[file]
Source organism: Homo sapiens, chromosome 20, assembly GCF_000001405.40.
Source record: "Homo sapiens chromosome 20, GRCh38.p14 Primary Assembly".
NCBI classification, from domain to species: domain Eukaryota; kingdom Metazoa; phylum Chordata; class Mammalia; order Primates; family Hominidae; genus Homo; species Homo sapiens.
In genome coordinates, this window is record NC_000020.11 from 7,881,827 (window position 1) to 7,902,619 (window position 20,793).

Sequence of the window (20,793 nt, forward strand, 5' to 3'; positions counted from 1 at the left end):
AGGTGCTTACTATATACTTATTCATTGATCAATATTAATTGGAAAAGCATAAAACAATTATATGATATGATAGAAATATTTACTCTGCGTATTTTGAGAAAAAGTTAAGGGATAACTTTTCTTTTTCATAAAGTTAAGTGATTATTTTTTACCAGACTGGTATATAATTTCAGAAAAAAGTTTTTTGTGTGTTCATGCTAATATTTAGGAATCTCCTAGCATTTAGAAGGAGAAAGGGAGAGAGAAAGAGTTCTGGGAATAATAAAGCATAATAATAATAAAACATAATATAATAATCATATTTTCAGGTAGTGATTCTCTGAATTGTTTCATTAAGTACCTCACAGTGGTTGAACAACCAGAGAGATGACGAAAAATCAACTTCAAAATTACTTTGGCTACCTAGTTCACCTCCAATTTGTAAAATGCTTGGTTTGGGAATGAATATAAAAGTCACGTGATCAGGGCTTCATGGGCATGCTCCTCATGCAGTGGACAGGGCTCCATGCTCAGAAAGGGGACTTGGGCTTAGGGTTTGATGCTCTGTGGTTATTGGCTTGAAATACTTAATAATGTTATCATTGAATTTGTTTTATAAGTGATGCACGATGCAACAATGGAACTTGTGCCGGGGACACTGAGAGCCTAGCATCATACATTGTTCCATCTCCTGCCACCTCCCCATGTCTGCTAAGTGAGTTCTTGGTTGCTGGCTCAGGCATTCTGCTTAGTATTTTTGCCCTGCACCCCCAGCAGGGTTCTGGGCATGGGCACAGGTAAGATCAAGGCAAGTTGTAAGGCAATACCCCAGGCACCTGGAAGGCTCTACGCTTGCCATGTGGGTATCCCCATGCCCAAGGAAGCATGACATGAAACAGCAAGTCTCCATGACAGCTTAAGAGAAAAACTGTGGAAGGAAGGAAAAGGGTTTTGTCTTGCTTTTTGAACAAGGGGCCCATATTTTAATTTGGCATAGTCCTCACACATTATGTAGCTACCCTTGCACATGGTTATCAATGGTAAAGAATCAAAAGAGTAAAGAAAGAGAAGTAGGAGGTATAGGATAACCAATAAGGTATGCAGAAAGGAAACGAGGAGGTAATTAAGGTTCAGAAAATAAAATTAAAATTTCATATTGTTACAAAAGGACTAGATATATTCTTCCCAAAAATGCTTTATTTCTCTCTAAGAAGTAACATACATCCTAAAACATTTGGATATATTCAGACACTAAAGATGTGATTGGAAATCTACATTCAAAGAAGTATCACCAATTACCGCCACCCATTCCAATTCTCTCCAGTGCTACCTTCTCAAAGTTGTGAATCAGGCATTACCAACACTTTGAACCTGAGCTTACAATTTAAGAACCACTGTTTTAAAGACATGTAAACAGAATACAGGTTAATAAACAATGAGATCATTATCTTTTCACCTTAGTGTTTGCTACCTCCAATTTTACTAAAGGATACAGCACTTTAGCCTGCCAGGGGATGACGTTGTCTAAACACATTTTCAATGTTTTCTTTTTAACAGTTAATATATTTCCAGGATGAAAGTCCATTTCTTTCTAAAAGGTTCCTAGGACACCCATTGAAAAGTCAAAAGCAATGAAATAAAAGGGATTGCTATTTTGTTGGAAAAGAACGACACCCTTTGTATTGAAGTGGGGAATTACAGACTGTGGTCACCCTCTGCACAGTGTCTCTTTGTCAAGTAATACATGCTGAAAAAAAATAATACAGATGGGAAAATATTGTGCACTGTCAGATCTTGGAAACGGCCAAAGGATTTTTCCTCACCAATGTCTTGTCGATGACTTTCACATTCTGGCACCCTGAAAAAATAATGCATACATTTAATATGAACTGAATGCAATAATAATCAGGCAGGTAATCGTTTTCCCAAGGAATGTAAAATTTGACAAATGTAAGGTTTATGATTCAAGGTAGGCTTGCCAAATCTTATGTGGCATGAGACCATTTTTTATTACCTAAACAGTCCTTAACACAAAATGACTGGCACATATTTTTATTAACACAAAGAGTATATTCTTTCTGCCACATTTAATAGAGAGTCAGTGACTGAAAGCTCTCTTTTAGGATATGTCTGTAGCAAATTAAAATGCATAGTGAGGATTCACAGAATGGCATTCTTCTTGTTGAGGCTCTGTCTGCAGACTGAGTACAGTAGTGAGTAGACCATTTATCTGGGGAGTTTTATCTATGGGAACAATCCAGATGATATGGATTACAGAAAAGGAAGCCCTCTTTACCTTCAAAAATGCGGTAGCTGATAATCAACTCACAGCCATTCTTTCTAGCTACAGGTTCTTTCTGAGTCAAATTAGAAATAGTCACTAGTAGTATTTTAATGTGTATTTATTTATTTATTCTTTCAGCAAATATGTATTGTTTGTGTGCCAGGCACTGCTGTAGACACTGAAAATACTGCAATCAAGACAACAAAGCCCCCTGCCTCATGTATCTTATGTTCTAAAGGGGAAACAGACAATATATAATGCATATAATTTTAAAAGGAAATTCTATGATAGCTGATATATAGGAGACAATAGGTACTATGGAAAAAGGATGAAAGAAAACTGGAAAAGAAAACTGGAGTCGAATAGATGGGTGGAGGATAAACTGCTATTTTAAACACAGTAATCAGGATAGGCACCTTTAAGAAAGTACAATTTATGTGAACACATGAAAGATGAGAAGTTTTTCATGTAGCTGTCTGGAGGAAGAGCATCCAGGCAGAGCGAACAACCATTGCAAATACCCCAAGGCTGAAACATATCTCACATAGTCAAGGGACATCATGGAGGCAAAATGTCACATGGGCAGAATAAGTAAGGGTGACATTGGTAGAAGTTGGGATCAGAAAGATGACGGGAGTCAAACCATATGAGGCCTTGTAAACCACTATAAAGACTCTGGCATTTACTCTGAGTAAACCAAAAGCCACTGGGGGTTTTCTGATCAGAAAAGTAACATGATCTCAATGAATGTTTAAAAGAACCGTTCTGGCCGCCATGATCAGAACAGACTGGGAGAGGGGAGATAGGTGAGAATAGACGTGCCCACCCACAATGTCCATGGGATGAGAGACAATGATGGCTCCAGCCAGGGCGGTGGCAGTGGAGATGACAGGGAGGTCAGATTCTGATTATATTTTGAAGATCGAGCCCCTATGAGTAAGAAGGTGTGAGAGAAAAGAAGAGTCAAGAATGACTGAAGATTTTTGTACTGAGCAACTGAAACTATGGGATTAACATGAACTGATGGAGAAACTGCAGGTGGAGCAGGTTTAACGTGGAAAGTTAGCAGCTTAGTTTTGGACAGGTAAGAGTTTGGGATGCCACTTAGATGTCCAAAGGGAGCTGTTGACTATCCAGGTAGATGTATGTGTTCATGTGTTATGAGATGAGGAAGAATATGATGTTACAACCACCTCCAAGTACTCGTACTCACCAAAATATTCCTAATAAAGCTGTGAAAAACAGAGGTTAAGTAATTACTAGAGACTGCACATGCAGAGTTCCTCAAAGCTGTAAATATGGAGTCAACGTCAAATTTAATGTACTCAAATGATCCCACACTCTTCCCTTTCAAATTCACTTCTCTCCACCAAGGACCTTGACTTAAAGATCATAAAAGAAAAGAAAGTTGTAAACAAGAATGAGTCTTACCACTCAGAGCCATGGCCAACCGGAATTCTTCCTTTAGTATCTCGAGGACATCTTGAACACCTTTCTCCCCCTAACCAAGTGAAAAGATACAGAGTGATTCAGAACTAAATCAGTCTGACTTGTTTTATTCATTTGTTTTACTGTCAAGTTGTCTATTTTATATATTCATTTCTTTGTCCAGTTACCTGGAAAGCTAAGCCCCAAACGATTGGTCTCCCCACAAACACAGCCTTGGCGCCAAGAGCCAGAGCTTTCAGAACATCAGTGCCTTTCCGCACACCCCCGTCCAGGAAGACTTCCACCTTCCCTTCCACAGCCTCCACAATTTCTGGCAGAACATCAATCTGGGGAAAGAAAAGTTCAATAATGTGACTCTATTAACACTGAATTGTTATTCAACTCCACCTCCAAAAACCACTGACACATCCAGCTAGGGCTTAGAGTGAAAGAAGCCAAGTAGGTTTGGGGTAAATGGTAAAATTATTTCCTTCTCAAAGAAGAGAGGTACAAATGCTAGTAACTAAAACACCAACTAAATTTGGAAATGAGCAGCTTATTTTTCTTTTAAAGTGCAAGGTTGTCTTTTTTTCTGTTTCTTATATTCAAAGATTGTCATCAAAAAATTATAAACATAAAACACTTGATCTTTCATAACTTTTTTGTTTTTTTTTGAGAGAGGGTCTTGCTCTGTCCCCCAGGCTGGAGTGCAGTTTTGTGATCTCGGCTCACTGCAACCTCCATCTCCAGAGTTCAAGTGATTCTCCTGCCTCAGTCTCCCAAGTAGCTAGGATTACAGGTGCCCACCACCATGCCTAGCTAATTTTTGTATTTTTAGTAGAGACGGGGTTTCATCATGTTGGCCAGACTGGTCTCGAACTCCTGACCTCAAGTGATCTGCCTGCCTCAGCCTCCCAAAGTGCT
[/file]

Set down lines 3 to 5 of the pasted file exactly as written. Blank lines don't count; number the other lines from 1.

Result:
NCBI classification, from domain to species: domain Eukaryota; kingdom Metazoa; phylum Chordata; class Mammalia; order Primates; family Hominidae; genus Homo; species Homo sapiens.
In genome coordinates, this window is record NC_000020.11 from 7,881,827 (window position 1) to 7,902,619 (window position 20,793).

Sequence of the window (20,793 nt, forward strand, 5' to 3'; positions counted from 1 at the left end):